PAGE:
Principles of Consolidation

 

The consolidated financial statements include the accounts of SPYR, Inc. and its wholly-owned subsidiaries, SPYR APPS, LLC, a Nevada Limited Liability Company, and SPYR APPS, Oy, a Finnish Limited Liability Company, and E.A.J.: PHL, Airport Inc., a Pennsylvania corporation. Intercompany accounts and transactions have been eliminated.

 

Revenue Recognition

 

The Company generates revenues from its wholly owned subsidiaries, which operate separate and distinct businesses. The following is a summary of our revenue recognition policies.

 

Through our wholly owned subsidiary SPYR APPS, LLC, we develop, publish and co-publish mobile games, and then generate revenue through those games by way of advertising and in-app purchases. The Company recognizes revenue using four basic criteria that must be met before revenue can be recognized: (1) persuasive evidence of an arrangement exists; (2) delivery has occurred; (3) the selling price is fixed and determinable; and (4) collectability is reasonably assured, which is typically after receipt of payment and delivery.

 

Though our wholly owned subsidiary E.A.J.: PHL, Airport, Inc. we generate revenue from the sale of food and beverage products through our restaurant. Revenue from the restaurant is recognized upon sale to a customer and receipt of payment.

 

Income Taxes

 

The Company accounts for income taxes under the provisions of ASC 740 “Accounting for Income Taxes,” which requires a company to first determine whether it is more likely than not (which is defined as a likelihood of more than fifty percent) that a tax position will be sustained based on its technical merits as of the reporting date, assuming that taxing authorities will examine the position and have full knowledge of all relevant information. A tax position that meets this more likely than not threshold is then measured and recognized at the largest amount of benefit that is greater than fifty percent likely to be realized upon effective settlement with a taxing authority.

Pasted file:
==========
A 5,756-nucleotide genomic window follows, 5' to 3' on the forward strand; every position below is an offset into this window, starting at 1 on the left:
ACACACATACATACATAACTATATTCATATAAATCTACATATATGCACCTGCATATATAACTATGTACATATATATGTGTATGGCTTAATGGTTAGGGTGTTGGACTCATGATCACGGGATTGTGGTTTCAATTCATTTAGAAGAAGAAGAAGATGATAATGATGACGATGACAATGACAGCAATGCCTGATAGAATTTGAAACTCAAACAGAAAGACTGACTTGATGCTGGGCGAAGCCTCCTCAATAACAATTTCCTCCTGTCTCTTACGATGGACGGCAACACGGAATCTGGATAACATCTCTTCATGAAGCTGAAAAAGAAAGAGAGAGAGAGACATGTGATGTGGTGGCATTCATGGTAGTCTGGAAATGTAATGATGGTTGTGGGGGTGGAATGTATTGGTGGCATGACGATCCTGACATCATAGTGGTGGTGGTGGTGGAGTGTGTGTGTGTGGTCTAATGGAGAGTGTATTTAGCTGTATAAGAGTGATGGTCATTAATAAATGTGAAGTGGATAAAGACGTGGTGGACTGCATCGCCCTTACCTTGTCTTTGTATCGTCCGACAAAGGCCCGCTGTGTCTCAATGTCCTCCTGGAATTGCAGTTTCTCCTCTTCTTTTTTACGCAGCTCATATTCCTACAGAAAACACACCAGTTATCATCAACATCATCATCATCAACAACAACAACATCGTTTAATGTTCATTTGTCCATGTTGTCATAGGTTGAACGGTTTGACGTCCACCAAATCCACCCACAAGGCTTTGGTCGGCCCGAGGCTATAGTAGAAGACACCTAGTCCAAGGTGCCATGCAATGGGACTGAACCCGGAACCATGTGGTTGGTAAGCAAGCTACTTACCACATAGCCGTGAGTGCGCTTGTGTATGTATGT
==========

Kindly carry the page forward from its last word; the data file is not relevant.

Deferred income taxes are recognized for the tax consequences related to temporary differences between the carrying amount of assets and liabilities for financial reporting purposes and the amounts used for tax purposes at each year end, based on enacted tax laws and statutory tax rates applicable to the periods in which the differences are expected to affect taxable income. A valuation allowance is recognized when, based on the weight of all available evidence, it is considered more likely than not that all, or some portion, of the deferred tax assets will not be realized. The Company evaluates its valuation allowance requirements based on projected future operations. When circumstances change and cause a change in management's judgment about the recoverability of deferred tax assets, the impact of the change on the valuation is reflected in current income. Income tax expense is the sum of current income tax plus the change in deferred tax assets and liabilities.